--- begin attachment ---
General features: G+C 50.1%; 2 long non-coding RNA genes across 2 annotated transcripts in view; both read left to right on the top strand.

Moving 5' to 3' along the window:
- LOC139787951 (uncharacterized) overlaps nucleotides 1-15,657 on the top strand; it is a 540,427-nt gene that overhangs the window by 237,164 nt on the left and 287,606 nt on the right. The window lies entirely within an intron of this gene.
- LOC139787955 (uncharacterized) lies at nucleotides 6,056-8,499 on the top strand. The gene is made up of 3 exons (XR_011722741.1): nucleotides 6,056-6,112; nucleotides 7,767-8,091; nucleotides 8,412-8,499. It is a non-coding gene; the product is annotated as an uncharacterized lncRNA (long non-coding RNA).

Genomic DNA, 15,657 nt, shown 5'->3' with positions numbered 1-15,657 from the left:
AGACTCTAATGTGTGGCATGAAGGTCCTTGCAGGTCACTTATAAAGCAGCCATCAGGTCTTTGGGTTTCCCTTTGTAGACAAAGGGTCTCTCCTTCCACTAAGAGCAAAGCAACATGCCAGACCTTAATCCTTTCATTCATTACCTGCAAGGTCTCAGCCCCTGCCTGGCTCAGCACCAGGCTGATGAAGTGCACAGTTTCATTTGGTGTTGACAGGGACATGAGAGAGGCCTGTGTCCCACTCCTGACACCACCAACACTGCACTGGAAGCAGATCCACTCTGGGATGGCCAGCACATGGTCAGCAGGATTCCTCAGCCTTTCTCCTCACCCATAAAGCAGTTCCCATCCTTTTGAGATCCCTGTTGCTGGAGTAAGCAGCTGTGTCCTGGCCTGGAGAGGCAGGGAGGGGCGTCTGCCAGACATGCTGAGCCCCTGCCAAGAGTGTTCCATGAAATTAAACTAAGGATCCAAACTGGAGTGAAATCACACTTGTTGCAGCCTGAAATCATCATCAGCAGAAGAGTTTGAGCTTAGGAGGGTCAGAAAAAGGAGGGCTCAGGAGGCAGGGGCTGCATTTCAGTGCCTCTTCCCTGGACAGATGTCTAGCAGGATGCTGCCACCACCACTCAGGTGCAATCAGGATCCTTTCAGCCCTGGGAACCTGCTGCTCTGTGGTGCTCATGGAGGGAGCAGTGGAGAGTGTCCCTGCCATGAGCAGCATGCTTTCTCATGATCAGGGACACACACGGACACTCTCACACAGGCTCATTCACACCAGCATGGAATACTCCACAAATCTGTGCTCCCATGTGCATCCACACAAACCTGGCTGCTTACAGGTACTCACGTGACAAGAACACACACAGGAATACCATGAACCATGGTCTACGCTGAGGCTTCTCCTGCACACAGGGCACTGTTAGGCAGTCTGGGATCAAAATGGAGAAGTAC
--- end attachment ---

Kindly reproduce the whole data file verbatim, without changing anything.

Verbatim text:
General features: G+C 50.1%; 2 long non-coding RNA genes across 2 annotated transcripts in view; both read left to right on the top strand.

Moving 5' to 3' along the window:
- LOC139787951 (uncharacterized) overlaps nucleotides 1-15,657 on the top strand; it is a 540,427-nt gene that overhangs the window by 237,164 nt on the left and 287,606 nt on the right. The window lies entirely within an intron of this gene.
- LOC139787955 (uncharacterized) lies at nucleotides 6,056-8,499 on the top strand. The gene is made up of 3 exons (XR_011722741.1): nucleotides 6,056-6,112; nucleotides 7,767-8,091; nucleotides 8,412-8,499. It is a non-coding gene; the product is annotated as an uncharacterized lncRNA (long non-coding RNA).

Genomic DNA, 15,657 nt, shown 5'->3' with positions numbered 1-15,657 from the left:
AGACTCTAATGTGTGGCATGAAGGTCCTTGCAGGTCACTTATAAAGCAGCCATCAGGTCTTTGGGTTTCCCTTTGTAGACAAAGGGTCTCTCCTTCCACTAAGAGCAAAGCAACATGCCAGACCTTAATCCTTTCATTCATTACCTGCAAGGTCTCAGCCCCTGCCTGGCTCAGCACCAGGCTGATGAAGTGCACAGTTTCATTTGGTGTTGACAGGGACATGAGAGAGGCCTGTGTCCCACTCCTGACACCACCAACACTGCACTGGAAGCAGATCCACTCTGGGATGGCCAGCACATGGTCAGCAGGATTCCTCAGCCTTTCTCCTCACCCATAAAGCAGTTCCCATCCTTTTGAGATCCCTGTTGCTGGAGTAAGCAGCTGTGTCCTGGCCTGGAGAGGCAGGGAGGGGCGTCTGCCAGACATGCTGAGCCCCTGCCAAGAGTGTTCCATGAAATTAAACTAAGGATCCAAACTGGAGTGAAATCACACTTGTTGCAGCCTGAAATCATCATCAGCAGAAGAGTTTGAGCTTAGGAGGGTCAGAAAAAGGAGGGCTCAGGAGGCAGGGGCTGCATTTCAGTGCCTCTTCCCTGGACAGATGTCTAGCAGGATGCTGCCACCACCACTCAGGTGCAATCAGGATCCTTTCAGCCCTGGGAACCTGCTGCTCTGTGGTGCTCATGGAGGGAGCAGTGGAGAGTGTCCCTGCCATGAGCAGCATGCTTTCTCATGATCAGGGACACACACGGACACTCTCACACAGGCTCATTCACACCAGCATGGAATACTCCACAAATCTGTGCTCCCATGTGCATCCACACAAACCTGGCTGCTTACAGGTACTCACGTGACAAGAACACACACAGGAATACCATGAACCATGGTCTACGCTGAGGCTTCTCCTGCACACAGGGCACTGTTAGGCAGTCTGGGATCAAAATGGAGAAGTAC